De*gree"
  1. A step, stair, or staircase.

    [Obs.]

    By ladders, or else by degree. Rom. of R.

  2. One of a series of progressive steps upward or downward, in quality, rank, acquirement, and the like; a stage in progression; grade; gradation; as, degrees of vice and virtue; to advance by slow degrees; degree of comparison.
  3. The point or step of progression to which a person has arrived; rank or station in life; position.

    "A dame of high degree." Dryden. "A knight is your degree." Shak. "Lord or lady of high degree." Lowell.
  4. Measure of advancement; quality; extent; as, tastes differ in kind as well as in degree.

    The degree of excellence which proclaims genius, is different in different times and different places. Sir. J. Reynolds.

  5. Grade or rank to which scholars are admitted by a college or university, in recognition of their attainments; as, the degree of bachelor of arts, master, doctor, etc.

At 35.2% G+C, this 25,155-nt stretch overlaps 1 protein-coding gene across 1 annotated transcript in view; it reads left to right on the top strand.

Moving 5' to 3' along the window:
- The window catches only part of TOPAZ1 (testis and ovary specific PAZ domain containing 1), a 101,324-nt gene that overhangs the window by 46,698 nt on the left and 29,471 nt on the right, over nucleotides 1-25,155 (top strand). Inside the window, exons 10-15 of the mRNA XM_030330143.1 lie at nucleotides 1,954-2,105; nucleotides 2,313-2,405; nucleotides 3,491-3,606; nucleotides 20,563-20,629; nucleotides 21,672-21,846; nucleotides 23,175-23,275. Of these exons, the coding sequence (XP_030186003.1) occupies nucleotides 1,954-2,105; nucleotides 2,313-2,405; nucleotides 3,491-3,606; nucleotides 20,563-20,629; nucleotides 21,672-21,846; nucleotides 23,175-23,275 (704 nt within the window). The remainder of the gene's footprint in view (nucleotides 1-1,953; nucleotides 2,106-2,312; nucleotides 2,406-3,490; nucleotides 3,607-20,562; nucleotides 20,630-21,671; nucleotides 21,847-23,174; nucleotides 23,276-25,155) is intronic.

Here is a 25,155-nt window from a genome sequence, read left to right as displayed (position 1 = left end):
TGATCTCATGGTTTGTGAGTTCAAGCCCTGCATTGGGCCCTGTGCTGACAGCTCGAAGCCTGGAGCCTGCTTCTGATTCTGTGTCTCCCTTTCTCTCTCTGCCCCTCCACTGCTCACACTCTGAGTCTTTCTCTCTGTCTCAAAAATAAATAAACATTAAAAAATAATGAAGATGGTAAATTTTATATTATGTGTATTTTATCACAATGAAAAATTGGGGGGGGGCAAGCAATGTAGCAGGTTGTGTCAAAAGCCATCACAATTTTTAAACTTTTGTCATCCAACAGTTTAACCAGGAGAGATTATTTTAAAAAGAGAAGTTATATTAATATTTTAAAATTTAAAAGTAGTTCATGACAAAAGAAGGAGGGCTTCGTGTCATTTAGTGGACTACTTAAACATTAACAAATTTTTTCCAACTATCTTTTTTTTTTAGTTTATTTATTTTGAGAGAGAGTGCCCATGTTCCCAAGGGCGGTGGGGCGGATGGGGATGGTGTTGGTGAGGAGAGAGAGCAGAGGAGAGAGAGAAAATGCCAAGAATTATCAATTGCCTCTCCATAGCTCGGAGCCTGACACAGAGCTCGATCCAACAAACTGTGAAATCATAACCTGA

* In the United States diplomas are usually given as the evidence of a degree conferred. In the humanities the first degree is that of bachelor of arts (B. A. or A. B.); the second that of master of arts (M. A. or A. M.). The degree of bachelor (of arts, science, divinity, law, etc.) is conferred upon those who complete a prescribed course of undergraduate study. The first degree in medicine is that of doctor of medicine (M. D.). The degrees of master and doctor are sometimes conferred, in course, upon those who have completed certain prescribed postgraduate studies, as doctor of philosophy (Ph. D.); but more frequently the degree of doctor is conferred as a complimentary recognition of eminent services in science or letters, or for public services or distinction (as doctor of laws (LL. D.) or doctor of divinity (D. D.), when they are called honorary degrees.